Decline in Fertility of Paddy Soils Induced by Paddy Rice and Upland Soybean Rotation, and Measures against the Decline
Crop rotation between irrigated paddy rice (Oryza sativa L.) and upland soybean [Glycine max (L.) Merr.] (paddy-upland rotation) induces a decline in soil nitrogen (N) fertility, as observed by available soil N. There was a significant negative correlation between the available soil N and the proportion of upland seasons to total crop seasons after the initiation of paddy-upland rotation (upland frequency).The decline in soil N fertility was alleviated by the application of organic materials. Soil total carbon also tended to decrease with an increase in upland frequency. Soil physical properties were affected by the paddy-upland rotation. As soil organic matter decomposed in paddy-upland rotation, the soil density increased with decreasing soil porosity. A suitable range of available soil N for paddy-upland rotation was identified between 80 and 200 mg/kg, the same as for paddy rice. The keys to controlling soil N fertility in paddy-upland rotations are the upland frequency and application of organic materials. To sustain the available soil N over the minimum suitable level of 80 mg/kg, the upland frequency should not exceed approximately 60% when only crop residues and no other organic materials are applied. The upland frequency can be increased by the repeated application of organic materials, thereby maintaining a higher level of available soil N.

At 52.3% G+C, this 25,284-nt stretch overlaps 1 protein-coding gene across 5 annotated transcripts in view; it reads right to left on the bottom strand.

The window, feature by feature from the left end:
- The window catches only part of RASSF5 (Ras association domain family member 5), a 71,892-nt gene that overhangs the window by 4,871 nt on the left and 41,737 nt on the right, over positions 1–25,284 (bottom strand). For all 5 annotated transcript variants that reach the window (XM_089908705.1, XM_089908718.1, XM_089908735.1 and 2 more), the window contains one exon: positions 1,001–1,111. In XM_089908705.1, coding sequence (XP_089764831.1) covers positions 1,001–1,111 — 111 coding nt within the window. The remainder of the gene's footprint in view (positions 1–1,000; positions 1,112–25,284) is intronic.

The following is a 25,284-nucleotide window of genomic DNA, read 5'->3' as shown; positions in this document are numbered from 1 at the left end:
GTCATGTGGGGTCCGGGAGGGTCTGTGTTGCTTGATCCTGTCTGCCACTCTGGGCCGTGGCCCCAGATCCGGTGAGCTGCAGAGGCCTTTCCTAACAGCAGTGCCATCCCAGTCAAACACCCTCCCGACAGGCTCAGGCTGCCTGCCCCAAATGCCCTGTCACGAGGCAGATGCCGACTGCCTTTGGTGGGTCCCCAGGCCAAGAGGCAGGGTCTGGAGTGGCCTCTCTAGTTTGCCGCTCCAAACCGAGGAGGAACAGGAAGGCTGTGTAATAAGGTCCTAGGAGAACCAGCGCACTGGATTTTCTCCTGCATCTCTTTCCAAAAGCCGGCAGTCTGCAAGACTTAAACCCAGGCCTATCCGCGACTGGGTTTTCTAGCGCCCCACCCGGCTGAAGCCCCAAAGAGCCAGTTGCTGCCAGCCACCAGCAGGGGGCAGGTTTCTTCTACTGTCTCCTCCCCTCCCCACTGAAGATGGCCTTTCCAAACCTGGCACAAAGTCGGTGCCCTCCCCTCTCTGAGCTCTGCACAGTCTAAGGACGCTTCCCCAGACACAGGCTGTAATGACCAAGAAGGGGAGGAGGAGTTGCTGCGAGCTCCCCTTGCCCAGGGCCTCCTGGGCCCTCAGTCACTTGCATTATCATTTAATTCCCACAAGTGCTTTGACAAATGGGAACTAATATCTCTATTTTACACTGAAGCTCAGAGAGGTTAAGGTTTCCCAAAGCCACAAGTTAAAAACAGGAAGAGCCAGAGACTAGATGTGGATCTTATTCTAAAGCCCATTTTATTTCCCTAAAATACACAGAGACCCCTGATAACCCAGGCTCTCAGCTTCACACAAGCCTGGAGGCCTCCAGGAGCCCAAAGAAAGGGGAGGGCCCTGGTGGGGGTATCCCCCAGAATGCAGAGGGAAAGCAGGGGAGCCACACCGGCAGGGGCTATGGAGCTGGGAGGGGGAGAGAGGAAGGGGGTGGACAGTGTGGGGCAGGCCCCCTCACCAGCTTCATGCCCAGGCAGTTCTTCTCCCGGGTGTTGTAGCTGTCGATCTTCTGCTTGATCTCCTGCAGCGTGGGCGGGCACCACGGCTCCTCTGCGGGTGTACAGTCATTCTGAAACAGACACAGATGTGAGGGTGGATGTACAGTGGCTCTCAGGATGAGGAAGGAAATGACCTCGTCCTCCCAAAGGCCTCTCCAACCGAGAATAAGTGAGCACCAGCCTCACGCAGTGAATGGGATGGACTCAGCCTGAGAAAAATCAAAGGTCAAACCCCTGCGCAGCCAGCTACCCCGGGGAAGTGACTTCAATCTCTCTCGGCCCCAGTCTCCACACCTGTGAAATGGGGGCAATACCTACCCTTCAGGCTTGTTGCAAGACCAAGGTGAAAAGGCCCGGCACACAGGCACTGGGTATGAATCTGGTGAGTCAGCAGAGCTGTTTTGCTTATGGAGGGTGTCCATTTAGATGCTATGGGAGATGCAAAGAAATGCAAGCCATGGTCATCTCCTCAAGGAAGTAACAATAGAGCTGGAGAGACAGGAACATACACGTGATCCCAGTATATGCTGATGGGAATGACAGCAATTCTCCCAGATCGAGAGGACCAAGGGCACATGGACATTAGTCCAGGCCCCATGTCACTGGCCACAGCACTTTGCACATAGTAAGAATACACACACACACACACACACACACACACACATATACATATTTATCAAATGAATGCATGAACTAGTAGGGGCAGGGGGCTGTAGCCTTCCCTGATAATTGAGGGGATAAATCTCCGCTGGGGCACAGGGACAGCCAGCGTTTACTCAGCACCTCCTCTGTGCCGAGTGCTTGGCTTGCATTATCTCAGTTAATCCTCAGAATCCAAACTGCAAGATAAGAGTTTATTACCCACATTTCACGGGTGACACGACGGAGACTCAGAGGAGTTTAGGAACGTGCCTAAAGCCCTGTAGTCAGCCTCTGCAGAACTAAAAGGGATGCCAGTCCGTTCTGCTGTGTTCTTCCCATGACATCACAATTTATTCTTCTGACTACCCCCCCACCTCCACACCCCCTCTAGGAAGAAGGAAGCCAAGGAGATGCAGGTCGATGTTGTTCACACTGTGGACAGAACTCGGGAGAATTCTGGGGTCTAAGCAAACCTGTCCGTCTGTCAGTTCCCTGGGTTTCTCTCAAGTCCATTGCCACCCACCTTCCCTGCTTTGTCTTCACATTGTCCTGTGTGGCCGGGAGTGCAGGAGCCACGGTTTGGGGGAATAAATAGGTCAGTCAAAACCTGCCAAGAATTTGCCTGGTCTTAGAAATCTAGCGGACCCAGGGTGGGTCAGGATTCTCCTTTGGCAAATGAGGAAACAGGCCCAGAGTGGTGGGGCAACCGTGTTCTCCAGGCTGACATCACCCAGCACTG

available soil nitrogen
physical properties of soil
|権利||Japan International Research Center for Agricultural Sciences|
|関連するリソース||異版である : J-STAGE|